It sits in the mailbox and taunts us: The thin sliver of an envelope, recognizable by the logo in the top-left corner, arrives every month. And my wife and I instantly react with a deep sigh.
It’s the latest statement from the company servicing her nearly six-figure student loan debt, which hangs over our heads like a grand piano on a rope. The sheer size of the number is so daunting that we fear that we’ll never be able to pay it off in full. And the psychological burden is so heavy that it haunts our relationship and our future.
We know that we’re responsible for landing in this mess, and that knowledge consumes us with guilt — for taking on the loans in the first place, for not making timely payments and for negligently consolidating them at an 8.5 percent interest rate.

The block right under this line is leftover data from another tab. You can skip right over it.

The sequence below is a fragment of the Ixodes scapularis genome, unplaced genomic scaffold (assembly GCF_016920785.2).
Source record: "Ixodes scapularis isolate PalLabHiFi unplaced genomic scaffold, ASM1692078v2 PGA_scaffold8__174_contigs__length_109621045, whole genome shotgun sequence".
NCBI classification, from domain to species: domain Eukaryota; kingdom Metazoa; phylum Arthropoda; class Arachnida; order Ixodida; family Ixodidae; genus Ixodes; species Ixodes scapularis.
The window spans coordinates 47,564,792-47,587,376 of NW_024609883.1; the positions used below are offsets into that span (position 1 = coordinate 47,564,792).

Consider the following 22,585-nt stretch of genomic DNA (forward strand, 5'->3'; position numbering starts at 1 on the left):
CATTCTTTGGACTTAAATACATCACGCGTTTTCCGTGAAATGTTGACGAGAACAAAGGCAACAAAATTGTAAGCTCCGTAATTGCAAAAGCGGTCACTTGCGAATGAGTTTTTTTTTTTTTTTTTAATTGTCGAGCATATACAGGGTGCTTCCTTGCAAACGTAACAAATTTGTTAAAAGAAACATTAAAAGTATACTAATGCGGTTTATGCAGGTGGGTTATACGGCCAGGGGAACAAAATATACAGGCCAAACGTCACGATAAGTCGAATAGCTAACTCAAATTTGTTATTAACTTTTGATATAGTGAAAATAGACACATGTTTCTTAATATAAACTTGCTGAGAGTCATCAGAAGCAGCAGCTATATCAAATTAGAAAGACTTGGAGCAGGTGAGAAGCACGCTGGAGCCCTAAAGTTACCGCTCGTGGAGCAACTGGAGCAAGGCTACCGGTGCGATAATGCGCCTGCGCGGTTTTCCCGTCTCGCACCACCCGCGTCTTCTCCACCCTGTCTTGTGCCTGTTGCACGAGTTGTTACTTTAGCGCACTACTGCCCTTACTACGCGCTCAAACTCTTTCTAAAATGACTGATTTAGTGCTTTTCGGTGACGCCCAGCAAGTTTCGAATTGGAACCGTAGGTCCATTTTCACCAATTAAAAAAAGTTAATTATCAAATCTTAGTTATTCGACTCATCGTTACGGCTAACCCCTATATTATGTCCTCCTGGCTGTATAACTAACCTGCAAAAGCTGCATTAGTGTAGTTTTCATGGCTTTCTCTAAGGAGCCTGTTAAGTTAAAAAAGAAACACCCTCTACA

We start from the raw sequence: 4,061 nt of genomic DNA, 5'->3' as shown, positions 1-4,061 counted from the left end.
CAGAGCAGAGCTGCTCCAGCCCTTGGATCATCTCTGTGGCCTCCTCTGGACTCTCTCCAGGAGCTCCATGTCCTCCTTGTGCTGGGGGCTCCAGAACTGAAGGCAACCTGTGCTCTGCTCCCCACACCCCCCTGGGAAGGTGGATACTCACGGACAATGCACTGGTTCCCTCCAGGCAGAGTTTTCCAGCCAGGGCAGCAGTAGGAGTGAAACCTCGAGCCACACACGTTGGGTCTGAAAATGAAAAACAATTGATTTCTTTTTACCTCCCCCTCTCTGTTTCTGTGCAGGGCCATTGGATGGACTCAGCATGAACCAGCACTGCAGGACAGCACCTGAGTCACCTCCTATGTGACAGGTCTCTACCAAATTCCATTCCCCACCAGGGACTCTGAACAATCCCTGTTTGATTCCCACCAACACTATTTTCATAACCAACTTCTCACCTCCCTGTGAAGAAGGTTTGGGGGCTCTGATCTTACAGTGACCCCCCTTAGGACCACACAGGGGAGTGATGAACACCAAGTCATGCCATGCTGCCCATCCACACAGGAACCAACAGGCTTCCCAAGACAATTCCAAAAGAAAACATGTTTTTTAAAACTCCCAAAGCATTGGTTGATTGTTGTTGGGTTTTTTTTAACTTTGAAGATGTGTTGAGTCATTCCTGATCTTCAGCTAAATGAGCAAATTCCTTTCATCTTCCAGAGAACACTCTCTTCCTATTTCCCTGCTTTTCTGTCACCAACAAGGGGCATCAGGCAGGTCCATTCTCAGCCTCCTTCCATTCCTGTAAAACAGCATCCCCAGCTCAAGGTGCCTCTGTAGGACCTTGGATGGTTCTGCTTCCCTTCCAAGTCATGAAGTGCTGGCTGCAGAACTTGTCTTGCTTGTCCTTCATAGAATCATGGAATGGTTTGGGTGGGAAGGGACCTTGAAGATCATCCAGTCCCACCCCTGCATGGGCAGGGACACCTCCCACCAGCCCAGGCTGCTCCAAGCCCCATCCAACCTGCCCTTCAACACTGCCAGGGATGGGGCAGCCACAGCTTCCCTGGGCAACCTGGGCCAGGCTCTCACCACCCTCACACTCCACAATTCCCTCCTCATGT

But we wouldn’t be crushed by the loan debt if tuition had been affordable, if financial counseling had been available, and if the interest rate was not so punitive. This is how tuition fees function in most parts of the western world — except in America. Read More